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I have .sql file (550 MB) and I want to import it to running mysql server. I know path to mysql.exe.

My idea is to immitate command line import mysql -u user -ppass db_name < file.sql. This from command line works well (I have set high max_allowed_packet). According to another thread here on Stackoverflow I found this working:

Process process = new Process();
process.StartInfo.FileName = mysqlexepath;
process.StartInfo.Arguments = "-v -u user -ppassworddbname";
process.StartInfo.UseShellExecute = false;
process.StartInfo.RedirectStandardInput = true;

    StreamWriter input = process.StandardInput;
    using (StreamReader sr = new StreamReader(sqlfilepath))
        while ((line = sr.ReadLine()) != null)
            if (process.HasExited == true)
                throw new Exception("DB went away.");

catch (Exception ex)

I can see how tables are being created in DB. BUT my problem is that in about half the process exits. I was googling for some timeout settings but couldnt find anything.

I also tried to read file first:

var file = FileInfo(sqlfilepath);
StreamReader reader = file.OpenText();
string fileContents = reader.ReadToEnd();
StreamWriter input = process.StandardInput;
input.AutoFlush = true;

But I get OutOfMemory exception. So the proper way doesnt lead through string.

I would be very thankful for any advice how to find out where is the problem. I dont even know if its Process timeout or mysql timeout or if the problem is in StreamReader.

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For you information I solved this simply by making .bat file which runs "mysql < sqlfile" in Temp directory and executing it. It worked but I am still curious what is causing the crash. –  Martin Nuc Dec 4 '12 at 13:32

3 Answers 3

up vote 4 down vote accepted

I know this isn't a direct answer to your problem, honestly I'm not sure what is wrong with your approach. I can help by sharing how we run very large sql scripts using mysql.exe...

"C:\Program Files (x86)\MySQL\MySQL Server 5.0\bin\mysql.exe" -C -B --password=[password] -P 3306 --user=[username] --host=localhost --database=[database] -e "\. C:\Backups\Mybackup.sql"

Most of these parameters are obvious, connection info, etc.

What isn't obvious is the magical part -e "\. [filename]" the -e parameter specified that mysql should run the following command and exit. The prefix "\. " indicates that an input file should be used and is followed by that file name.

We use this to restore multi-gigabyte databases without issue. So here is the complete 'run a scirpt' with mssql...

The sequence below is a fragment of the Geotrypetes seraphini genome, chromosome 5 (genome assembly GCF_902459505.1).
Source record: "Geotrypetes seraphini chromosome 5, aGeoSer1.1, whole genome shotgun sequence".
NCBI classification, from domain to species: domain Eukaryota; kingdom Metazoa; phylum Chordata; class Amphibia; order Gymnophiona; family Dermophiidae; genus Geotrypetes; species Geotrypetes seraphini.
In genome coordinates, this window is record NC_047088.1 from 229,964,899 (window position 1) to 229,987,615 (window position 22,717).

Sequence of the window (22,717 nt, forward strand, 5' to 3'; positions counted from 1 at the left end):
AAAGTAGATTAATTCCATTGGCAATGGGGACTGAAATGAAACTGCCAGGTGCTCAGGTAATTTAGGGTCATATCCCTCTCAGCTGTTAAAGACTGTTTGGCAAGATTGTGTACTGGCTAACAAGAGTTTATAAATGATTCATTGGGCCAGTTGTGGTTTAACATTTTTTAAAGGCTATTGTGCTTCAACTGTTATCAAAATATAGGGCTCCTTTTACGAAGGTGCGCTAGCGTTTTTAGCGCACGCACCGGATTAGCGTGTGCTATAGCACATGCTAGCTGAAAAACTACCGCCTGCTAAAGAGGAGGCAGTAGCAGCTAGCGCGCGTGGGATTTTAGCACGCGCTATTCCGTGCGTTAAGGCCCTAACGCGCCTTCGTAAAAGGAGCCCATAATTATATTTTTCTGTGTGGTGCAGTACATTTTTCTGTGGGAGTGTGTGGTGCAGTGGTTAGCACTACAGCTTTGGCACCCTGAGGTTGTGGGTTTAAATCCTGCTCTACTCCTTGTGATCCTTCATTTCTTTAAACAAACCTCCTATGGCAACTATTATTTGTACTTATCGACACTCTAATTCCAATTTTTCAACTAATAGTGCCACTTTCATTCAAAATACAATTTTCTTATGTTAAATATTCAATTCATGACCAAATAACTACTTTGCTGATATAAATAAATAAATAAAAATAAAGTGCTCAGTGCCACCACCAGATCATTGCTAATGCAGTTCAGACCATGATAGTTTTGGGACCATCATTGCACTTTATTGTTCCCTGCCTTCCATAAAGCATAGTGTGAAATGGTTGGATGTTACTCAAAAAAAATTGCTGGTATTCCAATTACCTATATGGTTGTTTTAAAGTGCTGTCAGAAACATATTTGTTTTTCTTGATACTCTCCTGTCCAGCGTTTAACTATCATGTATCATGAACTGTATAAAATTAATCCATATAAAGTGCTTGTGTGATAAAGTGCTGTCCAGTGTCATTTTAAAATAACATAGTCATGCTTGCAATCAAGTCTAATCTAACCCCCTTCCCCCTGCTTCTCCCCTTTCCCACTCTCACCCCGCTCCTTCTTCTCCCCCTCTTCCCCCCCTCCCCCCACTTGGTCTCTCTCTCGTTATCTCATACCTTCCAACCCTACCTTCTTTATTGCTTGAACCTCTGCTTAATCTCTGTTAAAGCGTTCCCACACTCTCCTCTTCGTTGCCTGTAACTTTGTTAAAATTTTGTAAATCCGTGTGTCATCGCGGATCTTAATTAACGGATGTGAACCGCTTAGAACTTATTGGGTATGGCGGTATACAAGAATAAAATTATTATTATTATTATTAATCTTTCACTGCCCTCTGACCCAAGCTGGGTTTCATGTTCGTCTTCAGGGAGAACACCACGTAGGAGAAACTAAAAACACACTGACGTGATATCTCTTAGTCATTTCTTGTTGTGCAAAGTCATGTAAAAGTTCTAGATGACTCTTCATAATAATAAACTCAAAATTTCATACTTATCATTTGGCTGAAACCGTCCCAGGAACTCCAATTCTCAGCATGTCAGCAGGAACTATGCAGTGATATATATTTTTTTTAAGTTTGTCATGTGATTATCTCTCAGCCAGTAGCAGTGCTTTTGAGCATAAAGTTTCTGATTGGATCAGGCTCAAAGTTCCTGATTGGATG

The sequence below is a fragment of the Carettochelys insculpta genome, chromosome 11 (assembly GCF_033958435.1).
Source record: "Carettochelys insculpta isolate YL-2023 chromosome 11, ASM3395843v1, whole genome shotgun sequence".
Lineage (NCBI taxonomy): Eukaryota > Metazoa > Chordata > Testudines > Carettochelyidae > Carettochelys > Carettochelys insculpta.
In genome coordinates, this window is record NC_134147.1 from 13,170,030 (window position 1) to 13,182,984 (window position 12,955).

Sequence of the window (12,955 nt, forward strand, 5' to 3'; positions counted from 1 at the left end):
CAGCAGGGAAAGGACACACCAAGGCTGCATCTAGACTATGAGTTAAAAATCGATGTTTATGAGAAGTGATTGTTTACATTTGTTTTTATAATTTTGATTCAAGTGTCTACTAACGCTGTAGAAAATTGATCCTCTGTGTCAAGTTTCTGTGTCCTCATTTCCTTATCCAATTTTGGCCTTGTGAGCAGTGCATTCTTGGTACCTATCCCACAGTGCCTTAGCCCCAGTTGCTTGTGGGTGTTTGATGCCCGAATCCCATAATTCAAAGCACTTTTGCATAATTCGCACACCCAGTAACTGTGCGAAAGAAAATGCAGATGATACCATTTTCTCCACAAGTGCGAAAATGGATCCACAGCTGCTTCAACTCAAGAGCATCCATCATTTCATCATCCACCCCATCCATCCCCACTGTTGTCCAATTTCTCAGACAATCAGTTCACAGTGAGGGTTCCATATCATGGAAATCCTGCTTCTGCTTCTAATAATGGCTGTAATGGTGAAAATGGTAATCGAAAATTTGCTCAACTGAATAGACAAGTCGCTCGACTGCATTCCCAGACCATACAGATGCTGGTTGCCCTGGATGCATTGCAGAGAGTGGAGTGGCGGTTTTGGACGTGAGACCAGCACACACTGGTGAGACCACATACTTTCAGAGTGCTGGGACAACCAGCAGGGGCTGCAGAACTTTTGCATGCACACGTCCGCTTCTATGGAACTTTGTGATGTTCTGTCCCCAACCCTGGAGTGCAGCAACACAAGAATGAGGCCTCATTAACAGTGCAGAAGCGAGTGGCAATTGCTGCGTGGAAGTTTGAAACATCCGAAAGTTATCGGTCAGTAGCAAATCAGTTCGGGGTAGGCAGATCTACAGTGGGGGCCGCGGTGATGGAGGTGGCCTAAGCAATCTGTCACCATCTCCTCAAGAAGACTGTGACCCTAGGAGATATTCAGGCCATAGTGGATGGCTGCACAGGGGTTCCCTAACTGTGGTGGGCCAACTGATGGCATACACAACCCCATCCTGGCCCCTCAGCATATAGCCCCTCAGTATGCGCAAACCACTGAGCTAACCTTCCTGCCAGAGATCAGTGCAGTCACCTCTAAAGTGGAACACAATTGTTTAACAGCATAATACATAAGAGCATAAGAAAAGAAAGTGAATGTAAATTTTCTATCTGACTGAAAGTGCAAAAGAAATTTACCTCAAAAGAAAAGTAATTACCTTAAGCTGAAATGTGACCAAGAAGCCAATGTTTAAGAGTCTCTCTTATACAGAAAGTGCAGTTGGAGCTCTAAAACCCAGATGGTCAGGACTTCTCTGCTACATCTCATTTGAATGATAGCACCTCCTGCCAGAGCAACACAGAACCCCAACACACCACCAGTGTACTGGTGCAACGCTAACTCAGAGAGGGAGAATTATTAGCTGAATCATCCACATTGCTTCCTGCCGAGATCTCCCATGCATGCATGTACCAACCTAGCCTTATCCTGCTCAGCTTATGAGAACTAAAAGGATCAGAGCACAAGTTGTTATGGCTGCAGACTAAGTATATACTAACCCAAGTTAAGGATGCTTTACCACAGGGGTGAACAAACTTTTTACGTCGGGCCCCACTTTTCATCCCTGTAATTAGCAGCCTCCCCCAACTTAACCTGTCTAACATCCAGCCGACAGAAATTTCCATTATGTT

public static int RunMySql(string server, int port, string user, string password, string database, string filename)
    var process = Process.Start(
        new ProcessStartInfo
            FileName = @"C:\Program Files (x86)\MySQL\MySQL Server 5.0\bin\mysql.exe",
            Arguments =
                    "-C -B --host={0} -P {1} --user={2} --password={3} --database={4} -e \"\\. {5}\"",
                    server, port, user, password, database, filename),
            ErrorDialog = false,
            CreateNoWindow = true,
            UseShellExecute = false,
            RedirectStandardError = true,
            RedirectStandardInput = true,
            RedirectStandardOutput = true,
            WorkingDirectory = Environment.CurrentDirectory,

    process.OutputDataReceived += (o, e) => Console.Out.WriteLine(e.Data);
    process.ErrorDataReceived += (o, e) => Console.Error.WriteLine(e.Data);

    return process.ExitCode;
share|improve this answer
This solved my problem. Thanks. –  Martin Nuc Dec 10 '12 at 0:36
Many Thanks! :) –  Simon Mar 23 '13 at 13:14

I have faced so many problems, the issue is not the code, your code is correct, the problem is the limit of virtual memory that the computer does not support working with a file that big on memory per process. The system of Windows processes limits the amount of memory that executes each process to prevent the system crashes.

I do not know the limit because it varies for each computer architecture and the amount of memory, bus, etc. ..

An advice would you from the file, creating tables in sequence, read a piece run, read another run, and so on.

Another idea would be to try to work in parallel on another thread or process, watch this: http://www.codeproject.com/Articles/189374/The-Basics-of-Task-Parallelism-via-C

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When debugging .NET application, windbg+SOS is a good tool to choice.

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